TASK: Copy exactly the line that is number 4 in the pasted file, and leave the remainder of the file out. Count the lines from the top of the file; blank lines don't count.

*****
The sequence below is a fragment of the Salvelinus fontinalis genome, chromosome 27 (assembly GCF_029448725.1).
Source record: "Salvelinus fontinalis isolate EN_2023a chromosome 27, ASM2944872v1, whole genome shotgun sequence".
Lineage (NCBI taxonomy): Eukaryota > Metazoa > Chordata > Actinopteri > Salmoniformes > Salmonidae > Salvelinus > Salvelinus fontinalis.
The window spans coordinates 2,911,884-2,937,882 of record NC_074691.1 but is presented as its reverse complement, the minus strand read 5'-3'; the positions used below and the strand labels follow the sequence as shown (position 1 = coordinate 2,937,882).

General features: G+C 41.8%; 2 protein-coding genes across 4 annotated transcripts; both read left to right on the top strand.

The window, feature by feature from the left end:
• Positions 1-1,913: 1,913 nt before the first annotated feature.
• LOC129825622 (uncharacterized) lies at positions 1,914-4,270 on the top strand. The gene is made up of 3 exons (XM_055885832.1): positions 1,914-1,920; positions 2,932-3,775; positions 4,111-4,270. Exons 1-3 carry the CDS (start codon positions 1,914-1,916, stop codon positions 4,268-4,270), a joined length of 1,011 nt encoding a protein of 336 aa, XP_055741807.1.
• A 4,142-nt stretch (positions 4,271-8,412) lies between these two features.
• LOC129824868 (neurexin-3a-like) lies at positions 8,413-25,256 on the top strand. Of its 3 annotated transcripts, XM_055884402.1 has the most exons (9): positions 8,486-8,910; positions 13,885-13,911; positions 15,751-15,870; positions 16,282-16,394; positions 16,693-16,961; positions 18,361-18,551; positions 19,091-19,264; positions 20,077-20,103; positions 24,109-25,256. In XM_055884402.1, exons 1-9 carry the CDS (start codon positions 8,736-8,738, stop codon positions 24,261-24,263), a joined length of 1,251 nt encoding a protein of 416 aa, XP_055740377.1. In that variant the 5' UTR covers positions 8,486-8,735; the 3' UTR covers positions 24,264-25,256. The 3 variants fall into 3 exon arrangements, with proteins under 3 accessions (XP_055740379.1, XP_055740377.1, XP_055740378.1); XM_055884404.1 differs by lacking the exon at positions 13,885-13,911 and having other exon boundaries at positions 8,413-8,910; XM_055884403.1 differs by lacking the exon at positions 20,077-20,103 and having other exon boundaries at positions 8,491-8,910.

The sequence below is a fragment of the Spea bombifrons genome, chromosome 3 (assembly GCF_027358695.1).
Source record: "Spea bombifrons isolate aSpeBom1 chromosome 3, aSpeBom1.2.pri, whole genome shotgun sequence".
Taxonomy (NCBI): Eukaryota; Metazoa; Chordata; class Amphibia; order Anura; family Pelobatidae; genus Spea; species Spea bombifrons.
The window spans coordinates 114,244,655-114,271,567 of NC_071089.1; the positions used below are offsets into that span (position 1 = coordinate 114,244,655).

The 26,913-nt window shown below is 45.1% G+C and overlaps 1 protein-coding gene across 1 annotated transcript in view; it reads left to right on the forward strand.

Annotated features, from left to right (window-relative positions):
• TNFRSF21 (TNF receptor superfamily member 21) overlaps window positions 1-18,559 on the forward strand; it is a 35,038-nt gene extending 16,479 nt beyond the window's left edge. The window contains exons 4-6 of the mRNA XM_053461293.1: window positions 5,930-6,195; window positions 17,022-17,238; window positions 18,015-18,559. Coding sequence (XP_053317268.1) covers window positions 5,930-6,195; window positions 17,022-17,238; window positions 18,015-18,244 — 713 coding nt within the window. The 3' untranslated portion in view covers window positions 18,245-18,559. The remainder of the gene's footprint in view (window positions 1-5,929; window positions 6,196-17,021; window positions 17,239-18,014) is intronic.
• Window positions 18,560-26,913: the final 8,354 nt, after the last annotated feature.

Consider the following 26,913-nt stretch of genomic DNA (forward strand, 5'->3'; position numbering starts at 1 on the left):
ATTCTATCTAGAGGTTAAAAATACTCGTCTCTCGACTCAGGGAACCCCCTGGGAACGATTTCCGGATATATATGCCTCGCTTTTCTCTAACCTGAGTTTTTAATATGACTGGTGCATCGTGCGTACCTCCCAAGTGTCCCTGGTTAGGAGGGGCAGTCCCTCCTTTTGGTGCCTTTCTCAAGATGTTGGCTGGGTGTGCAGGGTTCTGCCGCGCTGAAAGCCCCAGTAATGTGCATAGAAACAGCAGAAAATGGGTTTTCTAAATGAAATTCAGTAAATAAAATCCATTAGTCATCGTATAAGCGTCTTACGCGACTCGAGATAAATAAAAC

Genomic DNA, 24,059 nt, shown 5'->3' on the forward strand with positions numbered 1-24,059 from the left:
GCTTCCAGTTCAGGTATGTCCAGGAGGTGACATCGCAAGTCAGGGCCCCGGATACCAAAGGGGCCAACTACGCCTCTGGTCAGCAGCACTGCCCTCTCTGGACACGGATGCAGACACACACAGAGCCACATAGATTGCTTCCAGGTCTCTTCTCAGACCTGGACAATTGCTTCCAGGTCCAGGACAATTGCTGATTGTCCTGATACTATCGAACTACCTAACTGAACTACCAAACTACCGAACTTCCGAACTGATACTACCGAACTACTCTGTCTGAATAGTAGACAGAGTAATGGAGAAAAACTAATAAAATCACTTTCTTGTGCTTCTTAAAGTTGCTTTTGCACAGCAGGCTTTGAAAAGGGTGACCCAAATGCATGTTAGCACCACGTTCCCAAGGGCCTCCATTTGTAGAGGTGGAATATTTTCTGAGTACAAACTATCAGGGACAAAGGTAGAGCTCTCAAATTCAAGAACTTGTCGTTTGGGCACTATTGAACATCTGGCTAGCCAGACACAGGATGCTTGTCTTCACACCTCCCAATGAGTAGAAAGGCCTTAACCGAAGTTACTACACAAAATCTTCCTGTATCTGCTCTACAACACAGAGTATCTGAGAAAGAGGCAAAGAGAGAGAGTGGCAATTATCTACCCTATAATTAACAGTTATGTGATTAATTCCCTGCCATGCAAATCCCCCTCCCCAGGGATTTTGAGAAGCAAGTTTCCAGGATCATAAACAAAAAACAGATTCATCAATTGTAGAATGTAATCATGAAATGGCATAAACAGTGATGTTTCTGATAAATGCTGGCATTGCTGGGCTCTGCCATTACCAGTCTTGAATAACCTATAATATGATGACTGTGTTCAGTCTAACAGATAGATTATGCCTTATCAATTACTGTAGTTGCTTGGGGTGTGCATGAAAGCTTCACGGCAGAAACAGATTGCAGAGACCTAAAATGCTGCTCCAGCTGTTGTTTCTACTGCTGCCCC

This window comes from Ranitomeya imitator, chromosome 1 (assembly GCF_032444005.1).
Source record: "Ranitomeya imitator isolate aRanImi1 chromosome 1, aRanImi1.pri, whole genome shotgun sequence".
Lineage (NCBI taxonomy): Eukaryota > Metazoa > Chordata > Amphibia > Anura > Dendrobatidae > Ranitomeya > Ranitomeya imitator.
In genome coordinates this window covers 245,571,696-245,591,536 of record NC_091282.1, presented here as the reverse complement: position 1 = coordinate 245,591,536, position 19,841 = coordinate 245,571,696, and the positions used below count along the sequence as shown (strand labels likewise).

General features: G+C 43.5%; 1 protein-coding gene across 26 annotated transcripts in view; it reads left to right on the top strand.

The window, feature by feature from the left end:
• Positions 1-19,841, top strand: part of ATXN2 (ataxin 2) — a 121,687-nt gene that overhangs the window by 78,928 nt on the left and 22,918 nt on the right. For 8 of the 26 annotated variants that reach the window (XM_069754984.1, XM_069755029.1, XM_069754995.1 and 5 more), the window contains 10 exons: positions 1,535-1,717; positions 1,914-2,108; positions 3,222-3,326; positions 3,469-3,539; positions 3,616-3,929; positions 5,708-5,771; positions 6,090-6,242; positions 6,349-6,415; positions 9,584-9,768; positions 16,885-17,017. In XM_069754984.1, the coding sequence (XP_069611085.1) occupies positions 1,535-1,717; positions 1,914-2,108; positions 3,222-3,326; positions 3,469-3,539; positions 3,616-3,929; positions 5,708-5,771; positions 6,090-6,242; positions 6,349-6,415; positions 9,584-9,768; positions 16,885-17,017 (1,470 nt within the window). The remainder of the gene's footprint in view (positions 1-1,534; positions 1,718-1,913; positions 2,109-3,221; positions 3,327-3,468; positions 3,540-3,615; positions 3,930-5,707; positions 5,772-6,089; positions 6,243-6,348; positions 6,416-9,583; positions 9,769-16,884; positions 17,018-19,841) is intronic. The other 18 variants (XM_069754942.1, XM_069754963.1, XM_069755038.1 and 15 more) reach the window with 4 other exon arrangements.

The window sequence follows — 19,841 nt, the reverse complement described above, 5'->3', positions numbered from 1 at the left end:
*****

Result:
The window spans coordinates 2,911,884-2,937,882 of record NC_074691.1 but is presented as its reverse complement, the minus strand read 5'-3'; the positions used below and the strand labels follow the sequence as shown (position 1 = coordinate 2,937,882).